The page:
Court Hands Sirius-XM a Crushing Loss


7:28 AM PDT 9/23/2014 by Eriq Gardner, The Hollywood Reporter

In a ruling with far-reaching consequences, Flo & Eddie of the Turtles convince a judge that their public performance rights were violated

The Turtles Band - H 2013





A California federal judge has delivered a legal earthquake in the music industry by declaring Flo & Eddie of The Turtles the victors in a lawsuit against SiriusXM over the public performance of pre-1972 sound recordings. The plaintiffs are seeking $100 million in damages, but the money is hardly the only consequence of a ruling on Monday that could eventually disrupt the operations of the satellite radio giant as well as other services like Pandora.

The lawsuit was filed in August 2013 and dealt with music created before sound recordings began falling under federal copyright protection. Flo & Eddie aimed to punish SiriusXM for not seeking authorization nor paying royalties on hit songs like “Happy Together,” “It Ain’t Me Babe” and “She’d Rather Be With Me,” while the satcaster warned that interpreting state laws to cover public performance “would radically overturn decades of settled practice.”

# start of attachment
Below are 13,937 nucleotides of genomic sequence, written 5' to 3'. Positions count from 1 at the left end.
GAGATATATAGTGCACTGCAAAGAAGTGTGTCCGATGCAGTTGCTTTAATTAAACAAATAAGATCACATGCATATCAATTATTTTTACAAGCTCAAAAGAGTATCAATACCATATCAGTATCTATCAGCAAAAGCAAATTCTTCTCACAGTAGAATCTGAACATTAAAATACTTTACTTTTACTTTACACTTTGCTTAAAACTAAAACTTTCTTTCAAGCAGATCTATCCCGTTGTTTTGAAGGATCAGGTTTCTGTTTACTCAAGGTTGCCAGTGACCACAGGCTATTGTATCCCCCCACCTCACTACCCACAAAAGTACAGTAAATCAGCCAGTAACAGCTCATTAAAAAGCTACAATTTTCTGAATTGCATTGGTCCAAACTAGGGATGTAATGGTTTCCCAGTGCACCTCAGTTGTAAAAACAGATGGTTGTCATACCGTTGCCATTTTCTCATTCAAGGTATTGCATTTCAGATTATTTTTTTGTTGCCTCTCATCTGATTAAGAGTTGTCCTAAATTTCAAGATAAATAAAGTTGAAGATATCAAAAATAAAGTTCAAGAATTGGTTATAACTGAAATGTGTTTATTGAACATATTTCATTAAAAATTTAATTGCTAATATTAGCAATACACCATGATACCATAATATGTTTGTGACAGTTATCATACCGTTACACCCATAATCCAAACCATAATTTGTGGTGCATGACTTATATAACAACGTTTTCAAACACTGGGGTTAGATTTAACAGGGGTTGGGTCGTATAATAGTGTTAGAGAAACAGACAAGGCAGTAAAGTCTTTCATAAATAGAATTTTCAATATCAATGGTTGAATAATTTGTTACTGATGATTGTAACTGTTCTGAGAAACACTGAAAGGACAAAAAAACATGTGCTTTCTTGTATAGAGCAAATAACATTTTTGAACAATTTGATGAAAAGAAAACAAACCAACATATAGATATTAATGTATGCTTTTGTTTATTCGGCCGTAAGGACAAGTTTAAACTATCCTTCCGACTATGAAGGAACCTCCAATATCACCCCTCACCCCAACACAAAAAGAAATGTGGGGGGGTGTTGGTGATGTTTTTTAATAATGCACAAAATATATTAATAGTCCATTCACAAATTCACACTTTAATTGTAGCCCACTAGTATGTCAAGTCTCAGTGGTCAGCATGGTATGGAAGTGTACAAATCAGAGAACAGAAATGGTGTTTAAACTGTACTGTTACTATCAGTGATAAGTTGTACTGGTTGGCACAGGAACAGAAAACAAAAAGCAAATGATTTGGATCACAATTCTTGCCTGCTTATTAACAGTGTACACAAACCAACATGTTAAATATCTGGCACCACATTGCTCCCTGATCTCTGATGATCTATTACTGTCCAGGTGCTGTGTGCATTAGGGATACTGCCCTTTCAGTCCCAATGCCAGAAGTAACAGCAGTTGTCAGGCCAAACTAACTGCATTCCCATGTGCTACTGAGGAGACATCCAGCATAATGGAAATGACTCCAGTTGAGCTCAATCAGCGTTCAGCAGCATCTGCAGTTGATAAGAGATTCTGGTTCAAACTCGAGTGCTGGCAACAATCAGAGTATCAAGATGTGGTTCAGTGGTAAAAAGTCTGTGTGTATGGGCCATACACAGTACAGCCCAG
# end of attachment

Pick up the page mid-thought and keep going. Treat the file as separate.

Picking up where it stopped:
U.S. District Judge Philip Gutierrez, whopreviously acknowledged that the case “could have far-reaching effects,” has elected to grant summary judgment to the plaintiffs on the issue of whether SiriusXM violates public performance rights.

In reaching the conclusion, the judge examines a California law that was enacted in 1982 and meant to address pre-1972 recordings. The statute, like many state laws passed in the aftermath of U.S. Congress’s decision to expand federal copyright law, was silent on whether “exclusive ownership” of pre-1972 sound recordings carries within it the exclusive right to publicly perform the recording. As such, the judge had to determine whether California’s law was inclusive or exclusive — and the judge’s reading of the law is that other than the exception for cover songs, there’s nothing exclusive about it.

Judge Gutierrez writes he “infers that the legislature did not intend to further limit ownership rights, otherwise it would have indicated that intent explicitly.”




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